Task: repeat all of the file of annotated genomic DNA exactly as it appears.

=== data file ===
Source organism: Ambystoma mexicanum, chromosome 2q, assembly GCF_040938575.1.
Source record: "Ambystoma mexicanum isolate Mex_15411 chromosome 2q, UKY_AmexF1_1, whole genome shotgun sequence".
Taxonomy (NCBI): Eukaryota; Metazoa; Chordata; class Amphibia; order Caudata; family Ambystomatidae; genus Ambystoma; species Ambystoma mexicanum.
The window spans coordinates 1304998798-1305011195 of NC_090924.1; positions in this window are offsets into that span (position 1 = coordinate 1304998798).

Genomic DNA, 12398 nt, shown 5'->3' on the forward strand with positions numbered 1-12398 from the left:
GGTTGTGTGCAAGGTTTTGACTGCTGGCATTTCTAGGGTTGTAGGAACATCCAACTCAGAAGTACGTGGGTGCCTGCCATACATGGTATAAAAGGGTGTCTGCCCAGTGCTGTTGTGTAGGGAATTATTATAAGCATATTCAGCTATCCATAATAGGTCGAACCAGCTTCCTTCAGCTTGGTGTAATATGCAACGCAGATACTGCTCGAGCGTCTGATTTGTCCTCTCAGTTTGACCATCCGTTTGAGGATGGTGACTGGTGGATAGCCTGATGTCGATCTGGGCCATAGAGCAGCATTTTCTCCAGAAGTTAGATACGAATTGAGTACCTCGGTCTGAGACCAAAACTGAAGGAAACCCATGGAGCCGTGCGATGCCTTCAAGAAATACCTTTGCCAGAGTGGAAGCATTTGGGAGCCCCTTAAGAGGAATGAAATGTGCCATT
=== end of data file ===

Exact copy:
Source organism: Ambystoma mexicanum, chromosome 2q, assembly GCF_040938575.1.
Source record: "Ambystoma mexicanum isolate Mex_15411 chromosome 2q, UKY_AmexF1_1, whole genome shotgun sequence".
Taxonomy (NCBI): Eukaryota; Metazoa; Chordata; class Amphibia; order Caudata; family Ambystomatidae; genus Ambystoma; species Ambystoma mexicanum.
The window spans coordinates 1304998798-1305011195 of NC_090924.1; positions in this window are offsets into that span (position 1 = coordinate 1304998798).

Genomic DNA, 12398 nt, shown 5'->3' on the forward strand with positions numbered 1-12398 from the left:
GGTTGTGTGCAAGGTTTTGACTGCTGGCATTTCTAGGGTTGTAGGAACATCCAACTCAGAAGTACGTGGGTGCCTGCCATACATGGTATAAAAGGGTGTCTGCCCAGTGCTGTTGTGTAGGGAATTATTATAAGCATATTCAGCTATCCATAATAGGTCGAACCAGCTTCCTTCAGCTTGGTGTAATATGCAACGCAGATACTGCTCGAGCGTCTGATTTGTCCTCTCAGTTTGACCATCCGTTTGAGGATGGTGACTGGTGGATAGCCTGATGTCGATCTGGGCCATAGAGCAGCATTTTCTCCAGAAGTTAGATACGAATTGAGTACCTCGGTCTGAGACCAAAACTGAAGGAAACCCATGGAGCCGTGCGATGCCTTCAAGAAATACCTTTGCCAGAGTGGAAGCATTTGGGAGCCCCTTAAGAGGAATGAAATGTGCCATT